Size can be an issue in many Smart Agriculture use cases. With that in mind, in February Murata announced the expansion of its Type 1SJ product line with the addition of a new LoRaWAN modem solution. The AT-command controlled modem module version measures only 10.0mm × 8.0mm × 1.6mm, making it the smallest available in the world today, according to Murata (Figure 8).
Operating from a single supply rail up to 3.9VDC, the device incorporates several low power modes that allow the real-time clock (RTC) to operate while drawing a typical current of just 1.3µA. This current consumption level assures that a single battery can operate for years. Additionally, the resin mold package provides physical ruggedness with a -40ºC to +85ºC temperature range.
Based on a second-generation Semtech SX1262 radio frequency IC (RFIC), the Type 1SJ LoRaWAN modem module comes preloaded with AT Command controlled modem firmware and a LoRaWAN stack with an AT Command middle layer. These features enable a faster time-to-market and ease design challenges for IoT developers. The device currently supports the US915 band in North America. Future adaptations of the module are intended for Europe, India, China and Pacific Rim markets. It is suitable for a wide range of applications where a miniaturized footprint, long range, extended battery life, advanced security and a competitive price point are all critical requirements.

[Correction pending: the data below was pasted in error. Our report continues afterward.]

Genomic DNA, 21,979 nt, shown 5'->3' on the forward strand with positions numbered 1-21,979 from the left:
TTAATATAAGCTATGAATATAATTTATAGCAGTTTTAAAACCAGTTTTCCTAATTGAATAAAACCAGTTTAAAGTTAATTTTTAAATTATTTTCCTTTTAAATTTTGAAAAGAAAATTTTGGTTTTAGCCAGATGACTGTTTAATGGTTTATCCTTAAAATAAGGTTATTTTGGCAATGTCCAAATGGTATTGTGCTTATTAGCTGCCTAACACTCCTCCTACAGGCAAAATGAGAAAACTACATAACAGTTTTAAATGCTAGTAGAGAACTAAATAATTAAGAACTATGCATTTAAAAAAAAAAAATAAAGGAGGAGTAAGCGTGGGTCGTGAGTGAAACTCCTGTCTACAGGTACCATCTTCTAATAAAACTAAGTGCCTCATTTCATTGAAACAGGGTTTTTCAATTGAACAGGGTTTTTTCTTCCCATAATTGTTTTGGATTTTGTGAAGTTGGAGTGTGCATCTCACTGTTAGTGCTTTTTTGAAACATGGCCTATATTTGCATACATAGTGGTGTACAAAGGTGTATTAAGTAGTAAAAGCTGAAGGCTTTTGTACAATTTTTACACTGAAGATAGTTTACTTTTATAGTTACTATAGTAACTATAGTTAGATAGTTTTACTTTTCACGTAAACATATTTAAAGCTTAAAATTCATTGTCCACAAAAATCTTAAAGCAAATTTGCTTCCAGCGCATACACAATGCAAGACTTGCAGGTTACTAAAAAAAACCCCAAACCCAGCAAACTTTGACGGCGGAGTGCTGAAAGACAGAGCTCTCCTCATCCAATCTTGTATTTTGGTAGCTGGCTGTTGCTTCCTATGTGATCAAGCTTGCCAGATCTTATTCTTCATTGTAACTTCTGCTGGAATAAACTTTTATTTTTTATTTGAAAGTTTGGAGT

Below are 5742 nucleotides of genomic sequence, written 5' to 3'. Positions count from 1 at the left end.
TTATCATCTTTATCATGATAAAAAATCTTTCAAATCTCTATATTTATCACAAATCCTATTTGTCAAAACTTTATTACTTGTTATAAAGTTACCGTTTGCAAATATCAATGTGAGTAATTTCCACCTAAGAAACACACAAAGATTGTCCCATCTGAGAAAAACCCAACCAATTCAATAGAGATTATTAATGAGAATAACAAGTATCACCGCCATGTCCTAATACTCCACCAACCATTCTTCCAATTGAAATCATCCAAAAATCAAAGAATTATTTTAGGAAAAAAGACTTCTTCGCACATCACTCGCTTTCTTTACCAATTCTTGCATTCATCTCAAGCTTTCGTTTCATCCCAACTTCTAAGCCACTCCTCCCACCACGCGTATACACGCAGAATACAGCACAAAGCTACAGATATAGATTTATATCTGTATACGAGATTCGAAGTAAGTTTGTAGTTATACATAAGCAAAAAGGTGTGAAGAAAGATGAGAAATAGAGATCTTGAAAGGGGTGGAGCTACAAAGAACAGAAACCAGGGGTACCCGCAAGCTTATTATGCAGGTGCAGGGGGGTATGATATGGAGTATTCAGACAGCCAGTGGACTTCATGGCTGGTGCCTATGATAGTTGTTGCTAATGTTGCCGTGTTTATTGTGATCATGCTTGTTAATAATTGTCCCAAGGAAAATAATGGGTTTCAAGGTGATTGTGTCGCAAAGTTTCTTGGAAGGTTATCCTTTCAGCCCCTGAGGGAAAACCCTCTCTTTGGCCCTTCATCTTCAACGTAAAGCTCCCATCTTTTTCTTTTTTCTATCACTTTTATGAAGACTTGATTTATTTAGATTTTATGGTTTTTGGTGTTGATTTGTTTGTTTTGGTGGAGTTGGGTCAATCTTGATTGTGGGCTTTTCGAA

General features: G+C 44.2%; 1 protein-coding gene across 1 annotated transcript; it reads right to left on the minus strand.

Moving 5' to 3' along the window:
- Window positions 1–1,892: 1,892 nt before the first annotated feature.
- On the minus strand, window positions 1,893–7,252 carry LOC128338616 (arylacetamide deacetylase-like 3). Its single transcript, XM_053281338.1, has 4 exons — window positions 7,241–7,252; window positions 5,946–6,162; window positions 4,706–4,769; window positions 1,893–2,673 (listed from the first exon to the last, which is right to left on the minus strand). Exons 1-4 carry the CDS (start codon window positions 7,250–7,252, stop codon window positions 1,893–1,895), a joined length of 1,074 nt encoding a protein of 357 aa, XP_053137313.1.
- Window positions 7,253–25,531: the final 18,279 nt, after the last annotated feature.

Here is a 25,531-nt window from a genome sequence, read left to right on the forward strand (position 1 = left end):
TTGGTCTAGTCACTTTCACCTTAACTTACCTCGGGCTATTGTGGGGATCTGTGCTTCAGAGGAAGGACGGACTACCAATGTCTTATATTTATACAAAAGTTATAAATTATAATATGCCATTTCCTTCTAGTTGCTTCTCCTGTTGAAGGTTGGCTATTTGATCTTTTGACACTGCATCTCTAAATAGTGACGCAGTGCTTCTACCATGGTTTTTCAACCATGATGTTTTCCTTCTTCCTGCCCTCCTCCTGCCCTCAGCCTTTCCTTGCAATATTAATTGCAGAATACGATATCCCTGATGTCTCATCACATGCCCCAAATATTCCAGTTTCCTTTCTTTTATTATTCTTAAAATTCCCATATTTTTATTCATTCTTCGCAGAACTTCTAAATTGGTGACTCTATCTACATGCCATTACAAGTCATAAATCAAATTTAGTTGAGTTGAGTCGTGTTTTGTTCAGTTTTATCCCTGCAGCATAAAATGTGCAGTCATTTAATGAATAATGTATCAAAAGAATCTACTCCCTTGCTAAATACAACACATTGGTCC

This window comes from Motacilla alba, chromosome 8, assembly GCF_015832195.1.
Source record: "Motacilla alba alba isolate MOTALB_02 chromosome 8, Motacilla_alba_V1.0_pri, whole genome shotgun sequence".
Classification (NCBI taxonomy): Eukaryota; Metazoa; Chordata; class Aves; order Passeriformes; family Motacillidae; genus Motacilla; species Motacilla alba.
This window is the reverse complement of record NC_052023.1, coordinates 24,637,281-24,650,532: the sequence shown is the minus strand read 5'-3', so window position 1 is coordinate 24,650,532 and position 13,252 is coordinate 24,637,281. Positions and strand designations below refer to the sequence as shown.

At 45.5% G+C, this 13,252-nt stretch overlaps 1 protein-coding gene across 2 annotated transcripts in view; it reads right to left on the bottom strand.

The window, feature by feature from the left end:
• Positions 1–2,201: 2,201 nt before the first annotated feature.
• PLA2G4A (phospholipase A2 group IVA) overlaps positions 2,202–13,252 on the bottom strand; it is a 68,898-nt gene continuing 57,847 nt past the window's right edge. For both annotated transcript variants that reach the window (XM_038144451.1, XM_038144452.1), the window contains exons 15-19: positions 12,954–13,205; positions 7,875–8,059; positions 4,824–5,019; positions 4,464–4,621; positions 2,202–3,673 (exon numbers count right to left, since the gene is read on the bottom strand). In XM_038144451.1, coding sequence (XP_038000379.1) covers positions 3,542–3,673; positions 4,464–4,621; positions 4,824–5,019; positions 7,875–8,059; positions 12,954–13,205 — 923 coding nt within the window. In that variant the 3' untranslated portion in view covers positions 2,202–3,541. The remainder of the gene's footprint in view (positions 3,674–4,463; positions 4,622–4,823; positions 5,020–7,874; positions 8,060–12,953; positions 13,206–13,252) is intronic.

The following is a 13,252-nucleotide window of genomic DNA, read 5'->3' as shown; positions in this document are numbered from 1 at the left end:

Murata says its new Type 1SJ LoRaWAN modem module allows designers to develop products that meet the most demanding requirements, especially in areas such as asset tracking, utilities, agriculture, smart cities and other IoT applications. The initial launch module supports US915 band only but modules supporting other bands such as EU868 band will be launched later.
DATA ANALYSIS TOOL
While many Smart Agriculture solutions are made for collecting data and tracking assets, it’s also important to be able to analyze and act on the information farmers collect. With that in mind, SPH Engineering provides a platform tool called ATLAS. ATLAS is an AI-driven digital platform for precision farming insights based on drones, aerial satellite data and use of AI detectors (Figure 9).